My first introduction to LED Light Therapy was when I was gifted a Tria Clearing Blue Light (here’s my review from way back in 2014) and I remember being incredibly cynical over the concept that passing a light over your skin would do anything at all, let alone aid in the battle against stubborn acne, but to my surprise, it really did, and I’ve been a convert to LED LT ever since.
My first LED Light Therapy Mask was the gorgeous Aurora Light Therapy Mask that I featured almost two years ago to do the day (here it is) and it was one of the best things I ever added to my routine; packed full of features and very easy to use, this provided incredibly quick results in a fairly comfortable device. However, it gave up the ghost a few months ago (not great considering it’s priced at almost £400!) and as the lockdown kicked-in, so did my breakouts, so I decided to purchase another mask replacement at a much cheaper price and see what it was like.
I did quite a bit of research and set myself a budget of around £150. However, the most well reviewed mask was the Photon Facial Skincare Mask, which came in at less than £70, so I figured it was a risk worth taking. My main criteria for the mask was that it would be capable of various treatments (so it would need a few different lights) and that it didn’t have a neck attachment as to me they look uncomfortable and I feared I might find them claustrophobic. This met my needs, so I ordered it on Prime and it arrived a couple of days later.
The big difference between the Aurora and the Photon mask is the material: the Aurora is soft silicone that you place across your face and attach at the back of your head, so you can get on with other things. The Photon device is solid and a lot less comfortable to wear, plus you are quite limited in what you can do – I could watch TV wearing the Aurora but I can’t wearing the Photon, even though it does come with a strap, it’s just too uncomfortable. During my first couple of treatments with the Photon mask I was ready to write it off as it was so uncomfortable, but I removed the eye protectors as they were so badly designed and really dug in to the nose and forehead and I purchased sunbed eye covers which gave me much better protection that was a lot more comfortable.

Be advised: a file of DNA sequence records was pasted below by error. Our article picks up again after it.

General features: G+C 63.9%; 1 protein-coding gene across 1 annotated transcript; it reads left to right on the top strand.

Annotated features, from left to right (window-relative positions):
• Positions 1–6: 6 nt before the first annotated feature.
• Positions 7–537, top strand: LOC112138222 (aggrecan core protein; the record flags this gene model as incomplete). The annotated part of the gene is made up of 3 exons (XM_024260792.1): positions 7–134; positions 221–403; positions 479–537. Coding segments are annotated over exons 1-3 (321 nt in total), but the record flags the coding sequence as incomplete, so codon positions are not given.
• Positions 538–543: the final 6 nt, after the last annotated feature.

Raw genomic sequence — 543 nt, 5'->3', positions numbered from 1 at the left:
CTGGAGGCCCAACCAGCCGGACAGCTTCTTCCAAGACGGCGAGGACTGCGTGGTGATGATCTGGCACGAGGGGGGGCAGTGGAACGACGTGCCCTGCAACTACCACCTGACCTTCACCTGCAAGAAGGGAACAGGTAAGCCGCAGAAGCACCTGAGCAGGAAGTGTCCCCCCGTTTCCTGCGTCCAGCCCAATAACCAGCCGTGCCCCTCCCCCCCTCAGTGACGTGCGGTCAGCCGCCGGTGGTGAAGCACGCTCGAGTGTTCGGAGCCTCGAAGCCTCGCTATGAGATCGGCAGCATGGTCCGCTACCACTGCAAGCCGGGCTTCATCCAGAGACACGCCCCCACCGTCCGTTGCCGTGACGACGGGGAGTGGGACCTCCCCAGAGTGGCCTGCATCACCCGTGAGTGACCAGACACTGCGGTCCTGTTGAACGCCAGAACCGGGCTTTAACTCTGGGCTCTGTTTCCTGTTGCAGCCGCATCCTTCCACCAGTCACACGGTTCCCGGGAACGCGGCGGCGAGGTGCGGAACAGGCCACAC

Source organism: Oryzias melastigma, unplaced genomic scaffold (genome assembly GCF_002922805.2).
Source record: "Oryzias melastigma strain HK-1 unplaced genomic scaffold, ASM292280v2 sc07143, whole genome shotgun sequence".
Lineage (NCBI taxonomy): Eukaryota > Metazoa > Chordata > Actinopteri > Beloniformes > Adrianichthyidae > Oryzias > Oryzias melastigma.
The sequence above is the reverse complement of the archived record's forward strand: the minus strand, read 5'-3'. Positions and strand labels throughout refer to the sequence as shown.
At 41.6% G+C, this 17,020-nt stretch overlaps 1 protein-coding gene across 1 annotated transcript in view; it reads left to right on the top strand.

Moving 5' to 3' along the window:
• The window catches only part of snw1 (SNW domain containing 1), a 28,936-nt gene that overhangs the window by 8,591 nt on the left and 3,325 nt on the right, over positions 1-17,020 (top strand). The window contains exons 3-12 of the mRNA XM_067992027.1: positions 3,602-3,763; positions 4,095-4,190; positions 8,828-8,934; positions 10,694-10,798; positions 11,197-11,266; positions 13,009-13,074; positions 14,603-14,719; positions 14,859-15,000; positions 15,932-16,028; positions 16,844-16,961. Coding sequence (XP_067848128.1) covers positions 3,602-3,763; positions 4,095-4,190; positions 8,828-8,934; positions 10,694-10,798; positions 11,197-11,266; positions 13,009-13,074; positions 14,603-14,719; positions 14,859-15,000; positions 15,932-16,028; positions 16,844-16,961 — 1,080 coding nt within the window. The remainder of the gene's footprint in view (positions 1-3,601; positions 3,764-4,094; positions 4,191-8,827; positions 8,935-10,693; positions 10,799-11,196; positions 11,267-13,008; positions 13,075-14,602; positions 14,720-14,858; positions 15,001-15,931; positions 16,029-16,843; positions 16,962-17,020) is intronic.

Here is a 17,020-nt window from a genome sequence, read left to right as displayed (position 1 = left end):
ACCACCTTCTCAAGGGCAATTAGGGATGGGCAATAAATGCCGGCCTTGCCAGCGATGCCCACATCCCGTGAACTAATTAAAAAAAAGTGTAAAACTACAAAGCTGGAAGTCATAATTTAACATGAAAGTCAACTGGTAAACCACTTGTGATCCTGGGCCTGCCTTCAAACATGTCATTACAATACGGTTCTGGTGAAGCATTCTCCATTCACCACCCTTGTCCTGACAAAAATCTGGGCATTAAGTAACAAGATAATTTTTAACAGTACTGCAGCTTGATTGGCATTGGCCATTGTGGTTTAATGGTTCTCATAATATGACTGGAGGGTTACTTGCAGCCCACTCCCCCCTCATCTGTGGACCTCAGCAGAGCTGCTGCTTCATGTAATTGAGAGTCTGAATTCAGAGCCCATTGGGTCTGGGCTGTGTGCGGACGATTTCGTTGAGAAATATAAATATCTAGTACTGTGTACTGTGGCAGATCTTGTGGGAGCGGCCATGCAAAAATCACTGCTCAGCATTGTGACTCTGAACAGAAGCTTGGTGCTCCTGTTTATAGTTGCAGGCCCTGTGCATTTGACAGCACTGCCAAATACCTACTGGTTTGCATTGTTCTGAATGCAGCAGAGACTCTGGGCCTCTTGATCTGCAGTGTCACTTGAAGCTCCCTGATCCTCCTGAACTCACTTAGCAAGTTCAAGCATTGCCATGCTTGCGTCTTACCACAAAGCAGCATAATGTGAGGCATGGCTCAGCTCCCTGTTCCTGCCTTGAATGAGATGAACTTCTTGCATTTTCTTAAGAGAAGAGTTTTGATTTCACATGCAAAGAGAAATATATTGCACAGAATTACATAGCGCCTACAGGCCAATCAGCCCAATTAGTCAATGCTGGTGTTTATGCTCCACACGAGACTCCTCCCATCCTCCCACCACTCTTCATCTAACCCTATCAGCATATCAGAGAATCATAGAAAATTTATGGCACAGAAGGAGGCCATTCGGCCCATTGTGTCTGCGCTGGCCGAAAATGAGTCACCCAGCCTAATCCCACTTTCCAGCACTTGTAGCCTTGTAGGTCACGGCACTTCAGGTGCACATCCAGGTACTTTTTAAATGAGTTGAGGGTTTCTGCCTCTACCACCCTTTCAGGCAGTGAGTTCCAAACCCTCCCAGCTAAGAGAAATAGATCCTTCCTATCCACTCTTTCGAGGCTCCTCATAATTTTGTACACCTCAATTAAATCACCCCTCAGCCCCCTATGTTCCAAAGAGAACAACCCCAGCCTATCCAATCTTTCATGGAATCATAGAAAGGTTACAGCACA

Another advantage the Aurora has is that it’s chargeable, so you either wear it whilst it’s plugged in, or charge it up and move around, which again makes it a lot easier to use – these things are well worth considering as ideally you need to wear the mask for 20 minutes a day, which is a hard task if all you can do is sit there quietly waiting out the time, whereas with the Aurora you can do other things.
The Photon mask has a much better remote that allows you to completely customise your treatment, meaning you can adjust the colour of the LED (there are seven choices plus an option to let them run through them all consecutively), plus you can also adjust the brightness and the time of the treatment, so this is a lot better than the remote on the Aurora which just allows you to change the light colour.
These are the main differences between splurging on a really good device, or being a little less spendy with something more budget-friendly. For me, I think, if you can afford to spend a bit more then the Aurora is worth the investment, purely based on the fact that you can get on with things whilst wearing it, plus it’s a lot more comfortable in general. However, if you’re on a budget or just want to try an LED mask without spending too much, the Photon one is a great starting place; I’d say both devices are pretty even with how effective their treatment is (the Photon might be slightly ahead due to the fact that you can increase/decrease the intensity) so the main differences are mostly down to comfort and ease of use.
Find the Aurora Light Therapy Mask here – link – for £399.
Find the Photon Facial Skincare Mask here – link – for £68.69.
*PR Sample – the Aurora Light Therapy Mask was a PR Sample, whilst the Photon Facial Skincare Mask was a purchase.